Interstate Economic Protectionism
The start of the Revolutionary War in 1776 coincided with a revolution in economic thought initiated by publication of Adam Smith Wealth of Nations which demonstrated that the mercantilistic practice of nations erecting trade barriers against goods produced in other nations hindered the growth of the wealth of a nation, whereas free trade among nations would produce specialization of production in nations with the greatest comparative cost advantage, thereby increasing the wealth of all nations. 1
The thirteen independent states, which acted as a coalition during the Revolutionary War, formed a confederation in 1781 when Maryland, the thirteenth state, ratified the Articles of Confederation and Perpetual Union. The newly created unicameral Congress, however, was granted few powers and lacked the power to regulate commerce among the states.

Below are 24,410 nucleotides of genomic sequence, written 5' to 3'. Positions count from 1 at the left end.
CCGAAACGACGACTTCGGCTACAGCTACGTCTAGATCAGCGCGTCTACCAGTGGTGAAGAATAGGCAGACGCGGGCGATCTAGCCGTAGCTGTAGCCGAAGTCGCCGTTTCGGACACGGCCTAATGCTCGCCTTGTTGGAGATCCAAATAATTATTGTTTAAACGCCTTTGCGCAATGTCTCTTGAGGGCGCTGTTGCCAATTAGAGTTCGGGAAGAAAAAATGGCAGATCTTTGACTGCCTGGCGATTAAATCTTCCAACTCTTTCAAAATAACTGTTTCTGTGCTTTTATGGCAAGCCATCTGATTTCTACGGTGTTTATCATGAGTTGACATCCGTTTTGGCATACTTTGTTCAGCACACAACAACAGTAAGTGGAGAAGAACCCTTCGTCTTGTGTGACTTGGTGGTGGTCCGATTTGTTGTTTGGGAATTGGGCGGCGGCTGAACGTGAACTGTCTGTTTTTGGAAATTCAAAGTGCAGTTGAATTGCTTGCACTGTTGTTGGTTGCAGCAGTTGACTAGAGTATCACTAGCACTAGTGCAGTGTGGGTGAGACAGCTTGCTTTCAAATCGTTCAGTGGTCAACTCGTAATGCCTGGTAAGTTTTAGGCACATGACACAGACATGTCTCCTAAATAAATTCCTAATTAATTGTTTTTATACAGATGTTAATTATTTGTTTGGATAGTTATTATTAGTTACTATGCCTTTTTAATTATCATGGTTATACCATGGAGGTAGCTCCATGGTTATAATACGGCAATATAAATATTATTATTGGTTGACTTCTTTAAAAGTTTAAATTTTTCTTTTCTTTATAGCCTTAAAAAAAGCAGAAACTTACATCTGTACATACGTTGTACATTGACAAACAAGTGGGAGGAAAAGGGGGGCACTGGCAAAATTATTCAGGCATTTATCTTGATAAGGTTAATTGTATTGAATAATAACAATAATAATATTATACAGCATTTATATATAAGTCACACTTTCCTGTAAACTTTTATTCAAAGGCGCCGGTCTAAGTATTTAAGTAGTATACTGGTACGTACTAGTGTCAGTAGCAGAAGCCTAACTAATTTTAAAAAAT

Trade barriers soon thereafter were erected by several states. In 1784, tariffs were imposed by the New England states and most of the Middle Atlantic states on imported goods. Massachusetts goods, for example, were subject to discriminatory duties in Connecticut, and Delaware goods were subject to similar duties in Pennsylvania. New York imposed clearance fees on coastal ships visiting its ports, and also imposed fees on boats carrying vegetables that were rowed across the Hudson River. Discriminatory duties almost immediately invited retaliation by other states in the form of imposition of similar duties. Chief Justice John Marshall of the U.S. Supreme Court in 1827 made reference to "the oppressed and degraded state of commerce, previous to the adoption of the constitution. . . ." 2
Alexander Hamilton in The Federalist No. 6 referred to "the rivalships and competitions of commerce between commercial nations" which led to wars between Greek city states, Rome and Carthage, and Great Britain and Spain. 3 Based upon this history of commercial rivalries leading to wars, Hamilton asked whether there was any evidence "which would seduce us into expectation of peace and cordiality between the members of the present confederacy, in a state of separation." 4 In the absence of the proposed U.S. Constitution, he maintained that each state